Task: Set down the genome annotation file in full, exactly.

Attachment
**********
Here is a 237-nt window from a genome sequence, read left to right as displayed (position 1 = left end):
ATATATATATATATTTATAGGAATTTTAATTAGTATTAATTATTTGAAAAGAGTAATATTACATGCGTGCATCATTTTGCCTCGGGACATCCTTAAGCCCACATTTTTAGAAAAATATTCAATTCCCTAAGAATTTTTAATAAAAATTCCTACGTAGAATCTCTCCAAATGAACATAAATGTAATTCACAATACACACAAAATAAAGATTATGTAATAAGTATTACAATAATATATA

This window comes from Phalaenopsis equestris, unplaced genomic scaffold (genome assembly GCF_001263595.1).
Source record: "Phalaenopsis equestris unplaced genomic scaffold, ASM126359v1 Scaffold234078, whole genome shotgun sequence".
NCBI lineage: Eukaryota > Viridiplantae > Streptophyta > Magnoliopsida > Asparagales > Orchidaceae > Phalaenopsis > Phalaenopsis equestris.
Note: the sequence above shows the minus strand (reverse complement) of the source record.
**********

Here is a 237-nt window from a genome sequence, read left to right as displayed (position 1 = left end):
ATATATATATATATTTATAGGAATTTTAATTAGTATTAATTATTTGAAAAGAGTAATATTACATGCGTGCATCATTTTGCCTCGGGACATCCTTAAGCCCACATTTTTAGAAAAATATTCAATTCCCTAAGAATTTTTAATAAAAATTCCTACGTAGAATCTCTCCAAATGAACATAAATGTAATTCACAATACACACAAAATAAAGATTATGTAATAAGTATTACAATAATATATA

This window comes from Phalaenopsis equestris, unplaced genomic scaffold (genome assembly GCF_001263595.1).
Source record: "Phalaenopsis equestris unplaced genomic scaffold, ASM126359v1 Scaffold234078, whole genome shotgun sequence".
NCBI lineage: Eukaryota > Viridiplantae > Streptophyta > Magnoliopsida > Asparagales > Orchidaceae > Phalaenopsis > Phalaenopsis equestris.
Note: the sequence above shows the minus strand (reverse complement) of the source record.